When someone causes an accident or injury, Minnesota personal injury laws hold the party responsible for resulting damages.
Damages in a personal injury case can include economic losses, such as lost wages and medical bills. Out-of-pocket expenses are a type of economic damage in personal injury claims.
What Are Out-of-Pocket Expenses in a Minnesota Personal Injury Case?
Economic damages are the financial losses you experience because of an accident, your injuries, and your recovery. Many of the expenses and bills you incur after a personal injury or accident are related to your medical treatment and loss of income. However, some costs may not fall into these categories.
Out-of-pocket expenses is a category used for financial losses related to your case that do not fall into other categories. Unfortunately, people often overlook these expenses because they pay them out of their pockets during the case. However, they can total thousands of dollars, especially if you have future damages for permanent impairment or disability.
Examples of out-of-pocket costs in a personal injury case include, but are not limited to:
Personal Care and Household Services
If you cannot perform household chores, take care of your kids, or need assistance with activities of daily living, you might need to hire help. The cost of hiring someone to help you dress, bathe, cook, and perform household chores can be included in economic damages.
Medications and Medical Equipment
Some expenses arising from your injuries are not directly related to the care or treatment provided by medical professionals. These expenses can be included in out-of-pocket costs.
Examples of expenses include:
- Over-the-counter medications
- Prescription drugs
- Crutches, wheelchairs, bedside toilets, walkers, and other medical equipment
- Medical supplies, including bandages, antiseptic wipes, etc.
Even though the expenses might be small when you incur them, they can add up during your recovery.
You can include the cost of going to and from medical appointments in out-of-pocket expenses. Other expenses that fall into this category include parking fees, public transportation costs, and rental car fees. If you must stay overnight away from home for medical treatment, the cost of the stay can also be included.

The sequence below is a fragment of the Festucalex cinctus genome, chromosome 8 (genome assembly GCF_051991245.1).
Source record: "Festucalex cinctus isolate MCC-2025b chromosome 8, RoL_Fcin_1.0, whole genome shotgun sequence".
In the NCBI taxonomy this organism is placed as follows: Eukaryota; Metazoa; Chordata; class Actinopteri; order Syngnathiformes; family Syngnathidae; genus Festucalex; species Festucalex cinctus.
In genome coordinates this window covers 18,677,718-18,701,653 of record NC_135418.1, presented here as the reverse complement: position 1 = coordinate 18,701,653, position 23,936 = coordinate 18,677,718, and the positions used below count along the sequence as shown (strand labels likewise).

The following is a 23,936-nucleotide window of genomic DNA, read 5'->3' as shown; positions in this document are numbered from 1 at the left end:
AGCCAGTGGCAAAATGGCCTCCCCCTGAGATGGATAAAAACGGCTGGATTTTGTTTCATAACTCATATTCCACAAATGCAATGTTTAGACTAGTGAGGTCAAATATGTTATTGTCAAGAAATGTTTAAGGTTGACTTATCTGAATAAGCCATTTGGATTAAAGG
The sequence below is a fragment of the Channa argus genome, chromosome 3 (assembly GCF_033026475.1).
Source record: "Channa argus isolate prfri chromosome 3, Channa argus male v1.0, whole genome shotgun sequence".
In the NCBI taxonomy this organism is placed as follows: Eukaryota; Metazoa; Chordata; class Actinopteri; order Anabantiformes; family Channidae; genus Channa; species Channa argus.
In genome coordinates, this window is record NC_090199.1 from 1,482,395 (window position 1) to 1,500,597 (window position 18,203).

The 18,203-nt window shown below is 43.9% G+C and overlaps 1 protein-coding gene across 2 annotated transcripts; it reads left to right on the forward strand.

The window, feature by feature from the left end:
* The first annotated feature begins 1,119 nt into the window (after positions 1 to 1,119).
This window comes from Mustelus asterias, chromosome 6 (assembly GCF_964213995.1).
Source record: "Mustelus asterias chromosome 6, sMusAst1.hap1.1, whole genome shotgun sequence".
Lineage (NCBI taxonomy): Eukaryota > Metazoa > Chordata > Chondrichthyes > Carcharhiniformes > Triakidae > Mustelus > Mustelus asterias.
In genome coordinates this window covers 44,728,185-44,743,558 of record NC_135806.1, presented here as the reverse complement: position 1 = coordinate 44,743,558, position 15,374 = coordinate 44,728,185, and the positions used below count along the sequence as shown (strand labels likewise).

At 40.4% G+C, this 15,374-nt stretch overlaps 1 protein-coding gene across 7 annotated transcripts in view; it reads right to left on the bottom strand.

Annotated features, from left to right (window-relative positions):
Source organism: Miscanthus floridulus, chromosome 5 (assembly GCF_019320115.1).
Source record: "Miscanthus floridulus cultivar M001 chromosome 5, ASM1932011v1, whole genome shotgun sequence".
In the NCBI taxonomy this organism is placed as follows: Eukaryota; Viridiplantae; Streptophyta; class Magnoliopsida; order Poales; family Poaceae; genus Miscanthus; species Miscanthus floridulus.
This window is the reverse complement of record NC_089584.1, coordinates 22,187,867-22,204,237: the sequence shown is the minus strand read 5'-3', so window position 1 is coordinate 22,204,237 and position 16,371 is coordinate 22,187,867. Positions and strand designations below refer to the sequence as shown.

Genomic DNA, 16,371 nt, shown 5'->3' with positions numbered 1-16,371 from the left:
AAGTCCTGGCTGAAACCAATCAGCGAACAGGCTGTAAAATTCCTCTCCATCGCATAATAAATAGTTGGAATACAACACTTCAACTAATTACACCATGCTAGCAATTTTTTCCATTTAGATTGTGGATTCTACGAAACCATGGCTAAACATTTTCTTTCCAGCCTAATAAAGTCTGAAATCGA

Modifications to Your Vehicle and Home
Sometimes, a personal injury results in a permanent disability or impairment. If so, you might need to modify your vehicle and home. For example, you might need to widen doors and install a ramp if your disability requires you to use a wheelchair for the rest of your life.
How to Hold the At-Fault Party Liable for Out-of-Pocket Expenses
You must prove that you incurred the expenses to include them in your settlement demand or request for a jury award. Therefore, you need proof that you paid the cost. Keep copies of all receipts, invoices, bills, and other evidence proving each expense.
Insurance companies attack out-of-pocket costs in two ways. First, the insurance adjuster might question whether the expense was necessary. For example, why did you need a wheelchair or neck brace after your accident?
Medical records and statements from your physicians can help prove why the expense was necessary. Your doctor’s diagnosis might not explain all costs. For catastrophic injuries or expensive out-of-pocket costs, we might consult a medical specialist to obtain a detailed explanation of why the cost was necessary.
The insurance company could also question whether the out-of-pocket cost was reasonable. For example, the insurance adjuster might question the price of a hospital bed for your home, claiming that you overpaid for it.
In that case, you might need evidence proving that the cost of the bed fell within the average price for beds of that quality. Furthermore, your doctor might need to explain why you needed that specific hospital bed model at home while you recovered.
Our legal team will work with you to track out-of-pocket expenses and document their cost. We can gather evidence from medical providers and other sources to prove that the expenses were reasonable and necessary.
Can Shared Fault Impact Payment of Out-of-Pocket Expenses?
Minnesota comparative fault laws reduce the amount of compensation you receive if you are partially at fault for causing your injury. For example, if you were 20% at fault for a car accident, a judge could reduce your jury award by 20 percent. Comparative fault applies to all types of compensatory damages, including economic damages.
Our lawyers understand this tactic, and we are prepared for the insurance company to try to shift the blame to you. We’ll aggressively defend against these allegations to protect your right to fair compensation for damages.
An Edina Personal Injury Lawyer Can Help You Identify and Calculate Out-of-Pocket Expenses and Other Damages
An experienced attorney will thoroughly analyze all damages in your case to maximize the amount of your recovery. We accept cases on a contingency fee basis, so you pay our attorneys’ fees after we recover a settlement or jury verdict in your case. Call Hall Law Personal Injury Attorneys today at (800) 292-1979 to schedule a free case evaluation with an experienced Edina personal injury attorney.